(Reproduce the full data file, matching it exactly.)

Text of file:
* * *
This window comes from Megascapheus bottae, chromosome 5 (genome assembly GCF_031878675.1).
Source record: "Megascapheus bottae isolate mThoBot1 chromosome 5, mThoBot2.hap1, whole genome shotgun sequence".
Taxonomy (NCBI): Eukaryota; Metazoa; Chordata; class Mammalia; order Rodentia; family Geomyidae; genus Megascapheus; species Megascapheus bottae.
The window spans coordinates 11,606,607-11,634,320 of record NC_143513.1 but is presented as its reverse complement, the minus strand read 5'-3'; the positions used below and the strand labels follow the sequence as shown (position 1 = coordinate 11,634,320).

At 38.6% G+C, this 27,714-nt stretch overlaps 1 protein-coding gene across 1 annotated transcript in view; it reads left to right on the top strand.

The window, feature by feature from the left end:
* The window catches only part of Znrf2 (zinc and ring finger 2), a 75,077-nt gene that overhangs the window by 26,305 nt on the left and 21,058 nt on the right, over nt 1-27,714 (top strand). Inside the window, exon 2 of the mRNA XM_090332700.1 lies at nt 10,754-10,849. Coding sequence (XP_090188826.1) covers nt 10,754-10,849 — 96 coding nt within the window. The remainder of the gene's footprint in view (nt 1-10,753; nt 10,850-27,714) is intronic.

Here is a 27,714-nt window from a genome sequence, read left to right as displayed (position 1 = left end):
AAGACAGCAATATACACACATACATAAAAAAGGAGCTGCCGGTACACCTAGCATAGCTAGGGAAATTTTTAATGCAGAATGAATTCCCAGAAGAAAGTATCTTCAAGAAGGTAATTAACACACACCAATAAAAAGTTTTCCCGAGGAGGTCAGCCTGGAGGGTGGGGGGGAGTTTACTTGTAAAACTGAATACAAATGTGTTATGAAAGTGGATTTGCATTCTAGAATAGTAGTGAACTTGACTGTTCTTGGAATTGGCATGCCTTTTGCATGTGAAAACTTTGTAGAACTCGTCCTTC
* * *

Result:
This window comes from Megascapheus bottae, chromosome 5 (genome assembly GCF_031878675.1).
Source record: "Megascapheus bottae isolate mThoBot1 chromosome 5, mThoBot2.hap1, whole genome shotgun sequence".
Taxonomy (NCBI): Eukaryota; Metazoa; Chordata; class Mammalia; order Rodentia; family Geomyidae; genus Megascapheus; species Megascapheus bottae.
The window spans coordinates 11,606,607-11,634,320 of record NC_143513.1 but is presented as its reverse complement, the minus strand read 5'-3'; the positions used below and the strand labels follow the sequence as shown (position 1 = coordinate 11,634,320).

At 38.6% G+C, this 27,714-nt stretch overlaps 1 protein-coding gene across 1 annotated transcript in view; it reads left to right on the top strand.

The window, feature by feature from the left end:
* The window catches only part of Znrf2 (zinc and ring finger 2), a 75,077-nt gene that overhangs the window by 26,305 nt on the left and 21,058 nt on the right, over nt 1-27,714 (top strand). Inside the window, exon 2 of the mRNA XM_090332700.1 lies at nt 10,754-10,849. Coding sequence (XP_090188826.1) covers nt 10,754-10,849 — 96 coding nt within the window. The remainder of the gene's footprint in view (nt 1-10,753; nt 10,850-27,714) is intronic.

Here is a 27,714-nt window from a genome sequence, read left to right as displayed (position 1 = left end):
AAGACAGCAATATACACACATACATAAAAAAGGAGCTGCCGGTACACCTAGCATAGCTAGGGAAATTTTTAATGCAGAATGAATTCCCAGAAGAAAGTATCTTCAAGAAGGTAATTAACACACACCAATAAAAAGTTTTCCCGAGGAGGTCAGCCTGGAGGGTGGGGGGGAGTTTACTTGTAAAACTGAATACAAATGTGTTATGAAAGTGGATTTGCATTCTAGAATAGTAGTGAACTTGACTGTTCTTGGAATTGGCATGCCTTTTGCATGTGAAAACTTTGTAGAACTCGTCCTTC